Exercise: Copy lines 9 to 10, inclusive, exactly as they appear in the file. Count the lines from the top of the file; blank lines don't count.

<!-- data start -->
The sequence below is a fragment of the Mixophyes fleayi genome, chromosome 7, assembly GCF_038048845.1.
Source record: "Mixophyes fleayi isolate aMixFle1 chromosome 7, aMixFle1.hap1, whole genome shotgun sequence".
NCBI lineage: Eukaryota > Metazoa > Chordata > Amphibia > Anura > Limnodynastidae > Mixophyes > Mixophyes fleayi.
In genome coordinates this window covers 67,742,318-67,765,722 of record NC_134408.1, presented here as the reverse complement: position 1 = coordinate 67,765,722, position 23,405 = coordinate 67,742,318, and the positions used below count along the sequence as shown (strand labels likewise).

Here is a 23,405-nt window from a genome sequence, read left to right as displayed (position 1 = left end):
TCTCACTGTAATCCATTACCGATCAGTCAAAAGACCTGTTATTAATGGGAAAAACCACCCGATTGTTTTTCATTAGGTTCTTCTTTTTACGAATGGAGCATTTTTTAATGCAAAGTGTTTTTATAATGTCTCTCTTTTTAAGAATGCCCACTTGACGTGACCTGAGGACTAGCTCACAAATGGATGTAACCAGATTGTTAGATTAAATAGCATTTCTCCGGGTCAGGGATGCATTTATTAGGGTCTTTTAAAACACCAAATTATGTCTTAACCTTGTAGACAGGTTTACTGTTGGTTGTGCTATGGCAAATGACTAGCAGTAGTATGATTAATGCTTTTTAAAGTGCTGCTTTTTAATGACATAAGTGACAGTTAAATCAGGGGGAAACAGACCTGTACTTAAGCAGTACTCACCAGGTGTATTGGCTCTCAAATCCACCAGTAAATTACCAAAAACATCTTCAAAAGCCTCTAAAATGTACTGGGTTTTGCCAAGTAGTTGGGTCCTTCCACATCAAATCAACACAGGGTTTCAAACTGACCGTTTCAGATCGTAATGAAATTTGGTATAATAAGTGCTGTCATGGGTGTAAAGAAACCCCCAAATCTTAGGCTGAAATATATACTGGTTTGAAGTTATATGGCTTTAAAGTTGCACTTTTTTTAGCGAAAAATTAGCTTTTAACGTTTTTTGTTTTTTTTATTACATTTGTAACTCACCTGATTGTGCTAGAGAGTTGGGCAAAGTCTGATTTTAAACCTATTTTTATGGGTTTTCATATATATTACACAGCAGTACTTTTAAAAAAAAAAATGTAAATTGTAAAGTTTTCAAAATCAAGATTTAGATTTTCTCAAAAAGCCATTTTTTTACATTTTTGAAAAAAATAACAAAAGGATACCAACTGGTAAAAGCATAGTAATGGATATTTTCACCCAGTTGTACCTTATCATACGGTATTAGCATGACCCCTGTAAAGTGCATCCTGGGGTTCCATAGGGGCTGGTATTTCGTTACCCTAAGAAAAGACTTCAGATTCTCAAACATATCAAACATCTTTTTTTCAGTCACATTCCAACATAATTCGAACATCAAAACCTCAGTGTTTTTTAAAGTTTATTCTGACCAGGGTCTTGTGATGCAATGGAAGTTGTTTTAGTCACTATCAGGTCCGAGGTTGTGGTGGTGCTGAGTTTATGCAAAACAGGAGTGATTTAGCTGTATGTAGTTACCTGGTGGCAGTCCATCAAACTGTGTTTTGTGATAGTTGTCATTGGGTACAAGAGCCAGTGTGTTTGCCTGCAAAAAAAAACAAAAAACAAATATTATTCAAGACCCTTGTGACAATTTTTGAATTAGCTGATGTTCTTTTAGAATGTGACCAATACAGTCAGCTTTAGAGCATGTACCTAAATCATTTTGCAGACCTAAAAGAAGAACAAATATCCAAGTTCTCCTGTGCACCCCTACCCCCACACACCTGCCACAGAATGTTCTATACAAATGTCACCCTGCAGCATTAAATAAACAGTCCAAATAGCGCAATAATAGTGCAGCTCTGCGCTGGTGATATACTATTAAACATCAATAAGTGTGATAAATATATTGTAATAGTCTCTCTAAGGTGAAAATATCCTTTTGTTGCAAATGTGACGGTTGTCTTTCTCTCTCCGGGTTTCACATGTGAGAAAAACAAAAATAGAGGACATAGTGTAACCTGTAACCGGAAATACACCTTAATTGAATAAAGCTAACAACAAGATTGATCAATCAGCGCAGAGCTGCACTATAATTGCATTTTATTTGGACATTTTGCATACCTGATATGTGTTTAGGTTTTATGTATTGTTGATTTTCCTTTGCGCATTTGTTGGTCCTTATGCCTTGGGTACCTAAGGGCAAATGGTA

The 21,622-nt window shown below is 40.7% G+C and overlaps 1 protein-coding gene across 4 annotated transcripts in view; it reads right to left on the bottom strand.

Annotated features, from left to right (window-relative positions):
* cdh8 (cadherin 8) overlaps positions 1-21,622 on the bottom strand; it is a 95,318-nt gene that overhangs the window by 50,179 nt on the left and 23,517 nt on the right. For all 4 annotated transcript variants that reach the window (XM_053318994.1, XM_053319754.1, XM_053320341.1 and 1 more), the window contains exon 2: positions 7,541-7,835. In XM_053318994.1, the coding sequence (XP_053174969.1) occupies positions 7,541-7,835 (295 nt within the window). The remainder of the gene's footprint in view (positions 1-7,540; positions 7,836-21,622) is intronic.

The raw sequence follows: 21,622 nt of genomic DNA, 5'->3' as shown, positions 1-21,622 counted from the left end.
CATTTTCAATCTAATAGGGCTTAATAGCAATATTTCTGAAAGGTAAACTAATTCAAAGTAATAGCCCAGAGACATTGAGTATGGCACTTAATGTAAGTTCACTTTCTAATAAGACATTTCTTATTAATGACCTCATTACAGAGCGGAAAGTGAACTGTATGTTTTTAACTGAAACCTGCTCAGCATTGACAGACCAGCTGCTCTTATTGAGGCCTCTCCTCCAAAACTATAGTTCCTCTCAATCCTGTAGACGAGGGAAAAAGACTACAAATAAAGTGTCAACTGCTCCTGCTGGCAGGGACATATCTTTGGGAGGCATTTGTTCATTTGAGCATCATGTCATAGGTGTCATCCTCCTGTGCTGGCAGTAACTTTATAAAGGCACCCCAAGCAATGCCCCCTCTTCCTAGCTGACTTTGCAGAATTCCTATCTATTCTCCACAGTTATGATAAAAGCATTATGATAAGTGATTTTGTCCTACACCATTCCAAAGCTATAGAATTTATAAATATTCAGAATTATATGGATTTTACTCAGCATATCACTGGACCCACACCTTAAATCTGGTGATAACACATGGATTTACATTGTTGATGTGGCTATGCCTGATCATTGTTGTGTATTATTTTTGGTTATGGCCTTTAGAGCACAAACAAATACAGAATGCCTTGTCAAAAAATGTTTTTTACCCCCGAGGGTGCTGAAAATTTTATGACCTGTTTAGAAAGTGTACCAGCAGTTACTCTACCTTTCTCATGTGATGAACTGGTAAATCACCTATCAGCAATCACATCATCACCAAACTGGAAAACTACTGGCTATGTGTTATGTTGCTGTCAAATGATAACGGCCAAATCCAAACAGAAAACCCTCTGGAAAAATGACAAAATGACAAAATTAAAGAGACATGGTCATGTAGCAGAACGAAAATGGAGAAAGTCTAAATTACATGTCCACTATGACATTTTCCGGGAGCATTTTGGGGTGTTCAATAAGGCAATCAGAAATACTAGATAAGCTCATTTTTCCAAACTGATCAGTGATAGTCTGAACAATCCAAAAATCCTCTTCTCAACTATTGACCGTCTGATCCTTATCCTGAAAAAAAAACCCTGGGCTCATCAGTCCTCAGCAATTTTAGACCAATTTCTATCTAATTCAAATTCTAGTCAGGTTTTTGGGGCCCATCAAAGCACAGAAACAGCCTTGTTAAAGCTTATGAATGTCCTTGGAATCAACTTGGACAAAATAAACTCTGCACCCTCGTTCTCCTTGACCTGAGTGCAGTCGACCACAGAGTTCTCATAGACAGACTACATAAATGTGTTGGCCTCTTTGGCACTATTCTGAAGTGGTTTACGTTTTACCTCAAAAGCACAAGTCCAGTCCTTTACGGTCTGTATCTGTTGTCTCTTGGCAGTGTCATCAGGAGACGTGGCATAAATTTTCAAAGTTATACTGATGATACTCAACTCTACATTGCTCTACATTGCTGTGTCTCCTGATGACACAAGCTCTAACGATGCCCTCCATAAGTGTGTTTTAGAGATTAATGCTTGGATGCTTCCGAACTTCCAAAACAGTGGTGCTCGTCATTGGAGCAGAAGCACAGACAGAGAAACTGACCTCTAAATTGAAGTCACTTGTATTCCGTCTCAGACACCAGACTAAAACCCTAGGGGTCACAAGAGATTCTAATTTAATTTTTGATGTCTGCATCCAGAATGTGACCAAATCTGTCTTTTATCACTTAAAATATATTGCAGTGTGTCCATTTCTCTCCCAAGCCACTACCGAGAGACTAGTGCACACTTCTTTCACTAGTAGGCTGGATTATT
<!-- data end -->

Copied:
* cdh8 (cadherin 8) overlaps positions 1-21,622 on the bottom strand; it is a 95,318-nt gene that overhangs the window by 50,179 nt on the left and 23,517 nt on the right. For all 4 annotated transcript variants that reach the window (XM_053318994.1, XM_053319754.1, XM_053320341.1 and 1 more), the window contains exon 2: positions 7,541-7,835. In XM_053318994.1, the coding sequence (XP_053174969.1) occupies positions 7,541-7,835 (295 nt within the window). The remainder of the gene's footprint in view (positions 1-7,540; positions 7,836-21,622) is intronic.

The raw sequence follows: 21,622 nt of genomic DNA, 5'->3' as shown, positions 1-21,622 counted from the left end.